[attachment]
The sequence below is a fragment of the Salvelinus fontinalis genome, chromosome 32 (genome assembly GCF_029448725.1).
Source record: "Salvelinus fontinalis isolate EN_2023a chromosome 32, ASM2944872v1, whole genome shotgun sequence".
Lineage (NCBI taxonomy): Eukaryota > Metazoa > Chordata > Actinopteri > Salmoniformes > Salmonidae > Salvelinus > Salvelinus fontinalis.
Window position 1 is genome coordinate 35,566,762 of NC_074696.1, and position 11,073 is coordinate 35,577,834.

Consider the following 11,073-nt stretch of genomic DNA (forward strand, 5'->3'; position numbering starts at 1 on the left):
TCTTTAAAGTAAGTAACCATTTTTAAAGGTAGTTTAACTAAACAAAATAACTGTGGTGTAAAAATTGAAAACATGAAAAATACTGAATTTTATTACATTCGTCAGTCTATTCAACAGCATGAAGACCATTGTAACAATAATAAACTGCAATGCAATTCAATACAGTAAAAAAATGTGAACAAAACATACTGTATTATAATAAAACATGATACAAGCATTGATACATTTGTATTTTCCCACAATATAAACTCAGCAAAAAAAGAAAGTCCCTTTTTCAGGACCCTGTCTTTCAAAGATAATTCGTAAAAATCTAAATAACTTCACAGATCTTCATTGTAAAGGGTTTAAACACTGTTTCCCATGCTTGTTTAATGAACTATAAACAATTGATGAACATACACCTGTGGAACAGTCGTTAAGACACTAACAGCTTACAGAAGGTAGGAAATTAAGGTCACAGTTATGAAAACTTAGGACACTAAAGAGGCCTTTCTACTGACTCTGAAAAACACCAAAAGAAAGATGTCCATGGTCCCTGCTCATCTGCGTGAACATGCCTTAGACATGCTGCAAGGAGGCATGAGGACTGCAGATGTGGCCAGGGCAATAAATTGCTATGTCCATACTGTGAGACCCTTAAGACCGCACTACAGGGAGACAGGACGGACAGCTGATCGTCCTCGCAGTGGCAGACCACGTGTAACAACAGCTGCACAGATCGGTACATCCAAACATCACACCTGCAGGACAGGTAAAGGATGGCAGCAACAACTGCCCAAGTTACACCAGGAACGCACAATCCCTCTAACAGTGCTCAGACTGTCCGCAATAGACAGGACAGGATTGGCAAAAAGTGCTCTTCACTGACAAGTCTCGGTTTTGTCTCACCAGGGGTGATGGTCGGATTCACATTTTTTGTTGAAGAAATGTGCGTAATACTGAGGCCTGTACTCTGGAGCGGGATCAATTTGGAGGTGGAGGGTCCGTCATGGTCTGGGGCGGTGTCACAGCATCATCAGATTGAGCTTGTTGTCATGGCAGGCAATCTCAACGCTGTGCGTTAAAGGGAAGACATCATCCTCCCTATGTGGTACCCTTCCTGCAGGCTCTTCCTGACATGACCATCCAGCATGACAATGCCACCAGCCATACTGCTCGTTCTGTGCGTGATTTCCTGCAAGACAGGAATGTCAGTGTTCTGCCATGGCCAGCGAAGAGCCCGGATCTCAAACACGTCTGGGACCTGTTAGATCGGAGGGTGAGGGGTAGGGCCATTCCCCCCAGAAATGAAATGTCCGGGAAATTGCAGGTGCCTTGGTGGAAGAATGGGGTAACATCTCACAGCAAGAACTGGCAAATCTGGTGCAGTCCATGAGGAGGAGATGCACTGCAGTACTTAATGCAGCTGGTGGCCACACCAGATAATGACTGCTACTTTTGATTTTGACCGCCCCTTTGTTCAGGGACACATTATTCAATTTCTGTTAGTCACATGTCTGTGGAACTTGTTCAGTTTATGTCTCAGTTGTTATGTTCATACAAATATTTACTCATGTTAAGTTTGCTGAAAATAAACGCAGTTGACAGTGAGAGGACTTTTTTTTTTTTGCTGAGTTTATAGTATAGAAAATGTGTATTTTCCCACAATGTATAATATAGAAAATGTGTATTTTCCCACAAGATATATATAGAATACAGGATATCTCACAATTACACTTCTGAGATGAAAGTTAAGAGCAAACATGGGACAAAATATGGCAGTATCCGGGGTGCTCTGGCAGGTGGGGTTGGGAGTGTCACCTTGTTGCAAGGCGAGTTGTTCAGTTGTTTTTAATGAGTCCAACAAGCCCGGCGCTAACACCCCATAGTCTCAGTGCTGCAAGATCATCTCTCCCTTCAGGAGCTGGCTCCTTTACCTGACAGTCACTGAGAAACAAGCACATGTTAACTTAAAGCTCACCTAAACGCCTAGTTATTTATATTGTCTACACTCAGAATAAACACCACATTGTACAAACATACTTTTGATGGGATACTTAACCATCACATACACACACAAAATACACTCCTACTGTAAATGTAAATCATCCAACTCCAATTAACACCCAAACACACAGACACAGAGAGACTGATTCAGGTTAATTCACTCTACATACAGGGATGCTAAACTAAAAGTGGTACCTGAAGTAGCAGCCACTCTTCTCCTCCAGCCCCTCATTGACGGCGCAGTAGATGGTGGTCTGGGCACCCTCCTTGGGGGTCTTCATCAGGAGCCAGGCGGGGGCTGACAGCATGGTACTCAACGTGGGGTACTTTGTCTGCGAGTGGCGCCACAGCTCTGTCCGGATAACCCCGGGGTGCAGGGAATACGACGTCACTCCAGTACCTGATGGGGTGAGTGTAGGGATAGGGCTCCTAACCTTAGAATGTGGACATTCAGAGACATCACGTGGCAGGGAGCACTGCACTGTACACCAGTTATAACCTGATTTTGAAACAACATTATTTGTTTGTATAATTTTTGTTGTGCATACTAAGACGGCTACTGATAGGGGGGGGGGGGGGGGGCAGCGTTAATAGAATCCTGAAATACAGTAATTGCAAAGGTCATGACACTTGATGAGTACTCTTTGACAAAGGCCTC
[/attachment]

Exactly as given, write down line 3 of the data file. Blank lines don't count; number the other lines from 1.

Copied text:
Lineage (NCBI taxonomy): Eukaryota > Metazoa > Chordata > Actinopteri > Salmoniformes > Salmonidae > Salvelinus > Salvelinus fontinalis.